When deciding to take a scuba class, the non-diver has very limited insight as to what to look for in selecting the right scuba class for him or her. Many people select the cheapest and/or quickest scuba class, but that can be a big mistake. Here we will explain in great detail the areas to consider when selecting a scuba class.
There are definitely some things to look for when selecting a class, dive shop, and/or a scuba instructor. Your question can be broken down into three distinct areas to evaluate, thus it is worthy of three separate articles which I have written. Let’s take a look at each of these areas of consideration:
A. How to Select a Scuba Diving Class
B. How to Select a Dive Shop
C. How to Select a Scuba Instructor
HOW TO SELECT A SCUBA DIVING CLASS
Let’s start here because you will need these items to assist you in selecting a dive shop and/or independent instructor.
WHAT IS SCUBA CERTIFICATION?
To become a scuba diver you must complete proper training and be issued a scuba diving certification, a.k.a. a “c-card”. Your training takes place under the instruction and supervision of a certified and insured scuba diving instructor. This instructor has professional training and credentials with one or more scuba diving training/certification agencies. There are several of these agencies worldwide and they are often referred to by their acronyms. Here are just some of the scuba training/certification agencies: PADI, SSI, NAUI, SDI, SEI, IDEA, PDIC, IANTD, GUE, PSAI, CMAS, BSAC, and L.A. County to name a few.
Note: Although there are several agencies that offer beginning/basic courses to become a certified scuba diver, it is important to note that they do not all call the class to become a certified scuba diver the same thing – in fact the same named class, for example “Scuba Diver” may have a totally different meaning from one agency to another. Common course terms are Open Water Diver, Scuba Diver, Basic Diver, with most agencies using the term Open Water Diver.
An Open Water Diver scuba class is broken up into three distinct sections of training: academics, confined water and open water. Those areas of training vary by agency, region, dive shop, and instructor. You will find the packaging of this training to be varied as well, especially in pricing and scheduling. Let’s take a close look at each:
1. Academic Training (aka “Classroom Sessions”)
This training refers to the didactic (educational) learning of becoming a scuba diver. The media for academic delivery varies by training agency and instructor but is for the most part a combination of books, videos, and instructor presentations. On-line learning is becoming quite a popular alternative since the pace of learning is up to you and can be done at your leisure. Areas of learning include diving equipment, diving science, diving physiology, dive table usage, and the diving environment.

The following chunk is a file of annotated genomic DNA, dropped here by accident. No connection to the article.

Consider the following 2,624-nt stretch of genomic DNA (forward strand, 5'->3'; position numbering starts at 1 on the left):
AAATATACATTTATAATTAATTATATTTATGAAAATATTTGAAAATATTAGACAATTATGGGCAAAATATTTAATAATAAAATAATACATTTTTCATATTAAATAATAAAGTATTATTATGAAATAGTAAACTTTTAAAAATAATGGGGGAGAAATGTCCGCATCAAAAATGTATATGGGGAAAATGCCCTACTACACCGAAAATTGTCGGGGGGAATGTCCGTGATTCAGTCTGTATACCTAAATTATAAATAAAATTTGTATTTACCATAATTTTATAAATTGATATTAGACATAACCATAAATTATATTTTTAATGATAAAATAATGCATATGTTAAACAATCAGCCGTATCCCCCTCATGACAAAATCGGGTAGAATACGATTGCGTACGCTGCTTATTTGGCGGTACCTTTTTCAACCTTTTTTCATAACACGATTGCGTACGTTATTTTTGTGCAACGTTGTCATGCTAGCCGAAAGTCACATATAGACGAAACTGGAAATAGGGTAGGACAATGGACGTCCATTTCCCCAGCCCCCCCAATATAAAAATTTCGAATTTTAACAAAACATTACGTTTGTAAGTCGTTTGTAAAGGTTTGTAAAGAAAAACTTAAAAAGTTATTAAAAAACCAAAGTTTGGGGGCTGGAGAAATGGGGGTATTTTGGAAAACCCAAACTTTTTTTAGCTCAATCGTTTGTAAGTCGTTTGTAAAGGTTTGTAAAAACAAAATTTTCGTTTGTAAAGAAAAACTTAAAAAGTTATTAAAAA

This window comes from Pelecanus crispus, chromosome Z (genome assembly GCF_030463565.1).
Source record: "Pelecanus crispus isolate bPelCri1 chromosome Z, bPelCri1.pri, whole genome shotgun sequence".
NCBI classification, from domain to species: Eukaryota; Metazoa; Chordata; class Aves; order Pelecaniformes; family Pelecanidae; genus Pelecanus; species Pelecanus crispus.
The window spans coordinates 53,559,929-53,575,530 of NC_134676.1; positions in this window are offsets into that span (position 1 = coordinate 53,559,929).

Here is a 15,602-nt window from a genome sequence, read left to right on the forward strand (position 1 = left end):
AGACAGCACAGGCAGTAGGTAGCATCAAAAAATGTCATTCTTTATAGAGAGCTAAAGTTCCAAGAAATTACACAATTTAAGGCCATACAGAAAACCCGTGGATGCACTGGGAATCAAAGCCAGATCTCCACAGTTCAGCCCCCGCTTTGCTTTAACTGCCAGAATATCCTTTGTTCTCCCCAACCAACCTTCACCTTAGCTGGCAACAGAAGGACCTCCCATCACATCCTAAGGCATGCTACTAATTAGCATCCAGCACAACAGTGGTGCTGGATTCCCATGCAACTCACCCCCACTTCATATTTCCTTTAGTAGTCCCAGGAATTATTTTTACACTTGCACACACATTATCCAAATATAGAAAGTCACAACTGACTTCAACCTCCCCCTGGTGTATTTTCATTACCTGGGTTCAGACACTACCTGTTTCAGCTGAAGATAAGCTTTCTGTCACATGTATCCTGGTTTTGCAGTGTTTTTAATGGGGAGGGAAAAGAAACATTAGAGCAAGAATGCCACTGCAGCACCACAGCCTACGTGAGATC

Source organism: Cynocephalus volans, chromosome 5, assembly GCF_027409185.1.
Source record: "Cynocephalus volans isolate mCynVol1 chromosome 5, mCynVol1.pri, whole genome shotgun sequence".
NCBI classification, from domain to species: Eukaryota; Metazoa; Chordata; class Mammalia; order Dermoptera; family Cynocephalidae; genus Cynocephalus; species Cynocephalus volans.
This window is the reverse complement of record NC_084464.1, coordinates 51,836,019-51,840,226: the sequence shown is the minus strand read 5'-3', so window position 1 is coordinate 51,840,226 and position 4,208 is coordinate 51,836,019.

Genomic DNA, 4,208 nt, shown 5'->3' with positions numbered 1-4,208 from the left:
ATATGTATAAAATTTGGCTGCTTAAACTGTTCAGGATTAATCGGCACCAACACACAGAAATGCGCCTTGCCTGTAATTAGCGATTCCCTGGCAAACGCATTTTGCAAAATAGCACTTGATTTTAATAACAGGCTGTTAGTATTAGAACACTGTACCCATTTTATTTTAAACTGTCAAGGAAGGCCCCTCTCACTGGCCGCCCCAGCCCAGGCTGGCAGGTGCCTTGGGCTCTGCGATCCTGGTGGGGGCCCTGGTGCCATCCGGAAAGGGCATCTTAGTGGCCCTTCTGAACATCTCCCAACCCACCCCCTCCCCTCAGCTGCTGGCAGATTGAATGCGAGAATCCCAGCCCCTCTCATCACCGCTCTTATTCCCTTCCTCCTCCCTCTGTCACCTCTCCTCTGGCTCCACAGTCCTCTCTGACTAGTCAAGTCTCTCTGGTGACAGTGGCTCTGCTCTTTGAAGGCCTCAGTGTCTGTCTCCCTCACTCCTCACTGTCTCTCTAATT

1. Think about your personal learning style and then choose the academic medium that fits you.
2. Take a look at a sample textbook.
3. Some agencies will have a demo of their online program that you can check out.
4. Ask how many instructor presentations (classroom sessions) there are. If there are some, you might be able to check out their classroom – is it comfortable and conducive to learning?
5. Try to meet your instructor. Is he or she someone you feel comfortable with learning from? You’re looking for good communication skills, a warm and caring personality, and a genuine passion for wanting to teach you how to scuba dive.
6. If you’re okay with reading, you like the classroom environment, and you like the instructor, then go with the textbooks. If not, then perhaps the online learning would be a better option for you. Students who are very inquisitive and like to understand things at a higher level often do better with more instructor contact hours, such as using the textbook with multiple classroom sessions.
2. Confined Water Training (aka “Pool Sessions”)
Confined water is basically the “pool session” part of a scuba diving class. Confined water training is conducted mostly in pools, however the term also refers to a controlled body of water that has “pool-like” conditions. Confined water training is where you will be introduced to, and practice, your diving skills. Skills include how to breathe underwater, how to clear your regulator, how to monitor your air supply, establishing neutral buoyancy, clearing your mask, entering the water, exiting the water, and how to assist your buddy – just to name a few.
1. The pool depth can be very beneficial to your training. The deeper the pool, the better. Pools that are 9′, 10′ or 12′ feet are really good depths to train in. Some pools that have deep diving wells 14′ to 18’+ are even better. But small, shallow 6′ pools are not ideal for training.
2. What is the water temperature? You want a heated pool. Some competitive lap swimming pools are a tad too cold for extended time underwater. In some training settings a wetsuit will help. Being chilly during training distracts you and can be problematic.